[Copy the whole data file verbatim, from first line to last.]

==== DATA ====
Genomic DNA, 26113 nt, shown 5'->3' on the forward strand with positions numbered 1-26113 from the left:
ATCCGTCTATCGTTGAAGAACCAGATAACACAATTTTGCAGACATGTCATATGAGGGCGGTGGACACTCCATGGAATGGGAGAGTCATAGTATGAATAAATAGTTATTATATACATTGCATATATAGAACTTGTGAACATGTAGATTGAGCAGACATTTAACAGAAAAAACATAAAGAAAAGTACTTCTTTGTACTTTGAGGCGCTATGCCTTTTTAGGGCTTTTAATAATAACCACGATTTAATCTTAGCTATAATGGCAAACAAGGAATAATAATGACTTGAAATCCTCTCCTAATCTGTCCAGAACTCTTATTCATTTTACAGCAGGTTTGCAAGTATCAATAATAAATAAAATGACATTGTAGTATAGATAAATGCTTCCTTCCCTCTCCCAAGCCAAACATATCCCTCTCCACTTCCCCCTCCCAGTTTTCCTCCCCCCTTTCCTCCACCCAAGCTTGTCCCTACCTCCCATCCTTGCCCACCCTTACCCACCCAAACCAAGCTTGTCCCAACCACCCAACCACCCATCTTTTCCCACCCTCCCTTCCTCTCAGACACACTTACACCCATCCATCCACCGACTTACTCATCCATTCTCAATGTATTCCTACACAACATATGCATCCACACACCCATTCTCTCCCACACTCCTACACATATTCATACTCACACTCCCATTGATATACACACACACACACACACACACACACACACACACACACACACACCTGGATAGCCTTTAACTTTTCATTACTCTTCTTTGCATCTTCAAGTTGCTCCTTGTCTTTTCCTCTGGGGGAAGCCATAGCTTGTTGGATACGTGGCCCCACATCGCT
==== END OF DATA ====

Genomic DNA, 26113 nt, shown 5'->3' on the forward strand with positions numbered 1-26113 from the left:
ATCCGTCTATCGTTGAAGAACCAGATAACACAATTTTGCAGACATGTCATATGAGGGCGGTGGACACTCCATGGAATGGGAGAGTCATAGTATGAATAAATAGTTATTATATACATTGCATATATAGAACTTGTGAACATGTAGATTGAGCAGACATTTAACAGAAAAAACATAAAGAAAAGTACTTCTTTGTACTTTGAGGCGCTATGCCTTTTTAGGGCTTTTAATAATAACCACGATTTAATCTTAGCTATAATGGCAAACAAGGAATAATAATGACTTGAAATCCTCTCCTAATCTGTCCAGAACTCTTATTCATTTTACAGCAGGTTTGCAAGTATCAATAATAAATAAAATGACATTGTAGTATAGATAAATGCTTCCTTCCCTCTCCCAAGCCAAACATATCCCTCTCCACTTCCCCCTCCCAGTTTTCCTCCCCCCTTTCCTCCACCCAAGCTTGTCCCTACCTCCCATCCTTGCCCACCCTTACCCACCCAAACCAAGCTTGTCCCAACCACCCAACCACCCATCTTTTCCCACCCTCCCTTCCTCTCAGACACACTTACACCCATCCATCCACCGACTTACTCATCCATTCTCAATGTATTCCTACACAACATATGCATCCACACACCCATTCTCTCCCACACTCCTACACATATTCATACTCACACTCCCATTGATATACACACACACACACACACACACACACACACACACACACACACACCTGGATAGCCTTTAACTTTTCATTACTCTTCTTTGCATCTTCAAGTTGCTCCTTGTCTTTTCCTCTGGGGGAAGCCATAGCTTGTTGGATACGTGGCCCCACATCGCT